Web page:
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Sports Talk: Orange Glen is a winner despite the scoreboard saying otherwise

In troubling times, here’s hoping everyone has someone to turn to. For me, that means leaning on the wisdom of John Wooden.

Wooden, of course, led UCLA men’s basketball team to an astounding 10 national titles, the final one coming in San Diego in 1975. While that was a long time ago, Wooden’s pearls of insight continue to resonate.

They are immensely more important than the impressive championship banners above UCLA’s Pauley Pavilion floor which bears Wooden’s, and his wife, Nell’s, names.

“Young people need models, not critics,” Wooden once said.

Once again, models were in short supply at the high school level when Escondido’s Orange Glen boys squad recently faced Coronado in a CIF regional championship basketball game.

Competition usually brings out the best and the worst in people. After a hard-fought overtime contest in which Orange Glen was on the losing end, 60-57, life lessons appeared in an abundance.

It’s doubtful either team will ever play a more meaningful game, and it was because of what happened after the scoreboard clock reached zero. Videos reveal that adults and players flung tortillas at the visiting Orange Glen contingent, a blatant display of racism toward a school with a clear majority of Latino students.

According to Orange Glen coaches, their Coronado counterparts disparaged the Patriots players during the post-game handshake line. It’s so disappointing that the venom directed at teenagers, and their coaches, was generated by those put in leadership positions and not answering Wooden’s call to show the proper way.

“The head coach and the assistant coach came over to our bench and kind of said some words that were inappropriate and told us that we should take out kids and ‘get the (expletive) out’ because we were a bunch of losers,” Orange Glen assistant Lizardo Reynoso told San Diego’s NBC affiliate.

What adults couldn’t see, or comprehend, was all too clear to the Patriots’ traveling party. The spirit of fair play and sportsmanship at the end of an event was as absent as decency.

“You don’t want to go down with an ‘L’ but also the extra stuff like the tortillas and all the smack talking with the coaches,” Orange Glen’s Christian Martinez said. “That was really disrespectful.”

Martinez is a senior, but he showed more critical thinking than those superior in age and rank.

The incident is a teaching moment, but maybe more so for the teachers and coaches. Why would anyone think such behavior was appropriate if not getting their clues from those in charge?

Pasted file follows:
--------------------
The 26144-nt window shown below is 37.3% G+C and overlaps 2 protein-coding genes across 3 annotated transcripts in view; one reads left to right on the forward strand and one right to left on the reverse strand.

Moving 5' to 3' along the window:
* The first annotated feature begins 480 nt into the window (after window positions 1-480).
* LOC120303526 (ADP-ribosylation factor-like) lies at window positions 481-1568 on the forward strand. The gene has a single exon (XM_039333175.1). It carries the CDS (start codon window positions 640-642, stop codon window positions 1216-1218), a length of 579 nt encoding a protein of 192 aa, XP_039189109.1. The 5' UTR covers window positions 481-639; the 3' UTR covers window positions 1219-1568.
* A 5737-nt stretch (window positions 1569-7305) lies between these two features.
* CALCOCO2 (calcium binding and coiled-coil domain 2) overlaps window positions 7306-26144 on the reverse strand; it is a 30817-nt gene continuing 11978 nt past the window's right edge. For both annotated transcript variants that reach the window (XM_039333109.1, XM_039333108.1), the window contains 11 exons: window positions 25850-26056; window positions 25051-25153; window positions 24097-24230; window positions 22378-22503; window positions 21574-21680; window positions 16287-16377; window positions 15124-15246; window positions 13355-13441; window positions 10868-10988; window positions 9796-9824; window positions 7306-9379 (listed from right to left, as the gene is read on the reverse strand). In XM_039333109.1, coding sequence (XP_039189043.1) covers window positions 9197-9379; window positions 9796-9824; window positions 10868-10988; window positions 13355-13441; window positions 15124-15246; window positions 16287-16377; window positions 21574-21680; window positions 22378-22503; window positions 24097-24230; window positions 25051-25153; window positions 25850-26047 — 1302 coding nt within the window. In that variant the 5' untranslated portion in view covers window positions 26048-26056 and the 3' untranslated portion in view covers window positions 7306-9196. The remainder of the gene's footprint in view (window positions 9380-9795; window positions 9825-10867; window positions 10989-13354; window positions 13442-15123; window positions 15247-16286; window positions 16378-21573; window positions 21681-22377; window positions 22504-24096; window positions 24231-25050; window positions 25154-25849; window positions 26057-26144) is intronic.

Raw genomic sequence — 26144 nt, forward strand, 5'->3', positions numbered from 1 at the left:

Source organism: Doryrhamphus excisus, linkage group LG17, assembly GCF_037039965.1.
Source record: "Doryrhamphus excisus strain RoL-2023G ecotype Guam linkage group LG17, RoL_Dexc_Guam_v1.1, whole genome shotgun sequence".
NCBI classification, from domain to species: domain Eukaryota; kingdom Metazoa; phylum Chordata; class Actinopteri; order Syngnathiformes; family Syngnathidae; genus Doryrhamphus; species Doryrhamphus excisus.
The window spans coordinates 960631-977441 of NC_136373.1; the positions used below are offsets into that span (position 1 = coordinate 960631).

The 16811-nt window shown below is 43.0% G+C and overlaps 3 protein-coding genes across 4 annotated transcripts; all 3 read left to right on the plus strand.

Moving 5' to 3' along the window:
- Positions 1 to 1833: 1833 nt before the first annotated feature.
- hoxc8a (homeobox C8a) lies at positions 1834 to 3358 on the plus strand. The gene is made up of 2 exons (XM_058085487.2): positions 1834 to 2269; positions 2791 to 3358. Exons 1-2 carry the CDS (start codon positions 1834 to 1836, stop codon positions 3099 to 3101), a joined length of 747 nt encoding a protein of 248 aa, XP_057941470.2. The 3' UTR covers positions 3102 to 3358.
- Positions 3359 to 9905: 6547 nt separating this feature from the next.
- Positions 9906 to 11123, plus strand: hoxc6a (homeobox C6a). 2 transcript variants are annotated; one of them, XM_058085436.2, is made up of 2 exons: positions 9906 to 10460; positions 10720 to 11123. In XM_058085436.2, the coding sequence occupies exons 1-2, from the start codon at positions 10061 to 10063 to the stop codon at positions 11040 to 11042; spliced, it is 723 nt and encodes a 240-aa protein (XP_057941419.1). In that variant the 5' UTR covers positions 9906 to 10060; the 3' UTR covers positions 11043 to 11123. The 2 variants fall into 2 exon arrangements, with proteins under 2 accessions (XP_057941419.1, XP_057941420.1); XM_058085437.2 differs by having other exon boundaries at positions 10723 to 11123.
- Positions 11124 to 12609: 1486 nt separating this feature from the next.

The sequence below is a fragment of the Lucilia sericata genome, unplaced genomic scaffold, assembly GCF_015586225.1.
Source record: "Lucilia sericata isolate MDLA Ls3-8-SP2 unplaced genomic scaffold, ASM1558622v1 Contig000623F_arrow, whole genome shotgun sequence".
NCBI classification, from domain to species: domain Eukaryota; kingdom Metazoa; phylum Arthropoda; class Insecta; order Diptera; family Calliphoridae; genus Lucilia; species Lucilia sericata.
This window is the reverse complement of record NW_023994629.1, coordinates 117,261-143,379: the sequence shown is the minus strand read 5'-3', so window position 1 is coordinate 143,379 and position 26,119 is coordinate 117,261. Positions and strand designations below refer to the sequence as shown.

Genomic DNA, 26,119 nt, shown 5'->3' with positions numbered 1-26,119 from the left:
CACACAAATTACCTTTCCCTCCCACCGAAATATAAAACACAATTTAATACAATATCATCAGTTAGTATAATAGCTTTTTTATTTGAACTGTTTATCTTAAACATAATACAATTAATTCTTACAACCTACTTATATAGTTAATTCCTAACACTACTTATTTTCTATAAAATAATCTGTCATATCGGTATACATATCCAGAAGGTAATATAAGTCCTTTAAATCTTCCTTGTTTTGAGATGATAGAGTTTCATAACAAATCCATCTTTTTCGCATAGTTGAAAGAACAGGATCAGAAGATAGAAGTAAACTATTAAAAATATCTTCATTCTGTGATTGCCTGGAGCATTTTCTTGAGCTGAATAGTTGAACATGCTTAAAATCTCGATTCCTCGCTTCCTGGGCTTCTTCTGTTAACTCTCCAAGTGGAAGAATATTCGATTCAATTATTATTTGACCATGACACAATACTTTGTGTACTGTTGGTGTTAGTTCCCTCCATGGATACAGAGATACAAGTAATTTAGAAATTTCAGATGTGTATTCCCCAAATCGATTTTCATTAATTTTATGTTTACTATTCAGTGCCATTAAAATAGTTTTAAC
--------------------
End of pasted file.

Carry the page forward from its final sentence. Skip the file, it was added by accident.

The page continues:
To be fair, Orange Glen was chirping on its side, too, during this chippy encounter. And again, teenagers do goofy things and that comes from someone who raised two of them.

But this incident crossed the line and it’s not surprising the powers that be in Coronado are in damage-control mode.

What’s lost is that Coronado’s big win through its gutsy effort was eclipsed by the callousness of some of their fans and their coaches.

Unfortunately, this type of nonsense surfaced in North County in April.

Carmel Valley’s Cathedral Catholic, in its run-up to a football game with San Diego’s Lincoln, was drawn into a controversy. Members of the Dons’ team posted items on social media, citing that the showdown would be “Catholics versus Convicts.” Other pictures displayed from those affiliated with the school displayed gang signs to mock Lincoln.

Teenagers being teenagers?

Yep.

Adults looking the other way or fostering an environment where such behavior isn’t cringe-worthy?

Yep.

“The early comments we’ve seen focus on the inappropriate actions of students, but there also has to be some examination at the institutional level,” San Diego Unified School Board President Richard Barrera said at the time. “What kind of culture makes some students feel like this is an OK thing to do?”

Sadly, it’s a question that needs to be asked again. Hopefully, it’s never been far from the thought-process of those in leadership positions.

“Failure is not fatal,” Wooden said. “But failure to change might be.”

Here’s to everyone helping redirect a world where these antics are purged. We have a long way to go and a short time to get there.

+ Contact Jay Paris at [email protected]. Follow him @jparis_sports.

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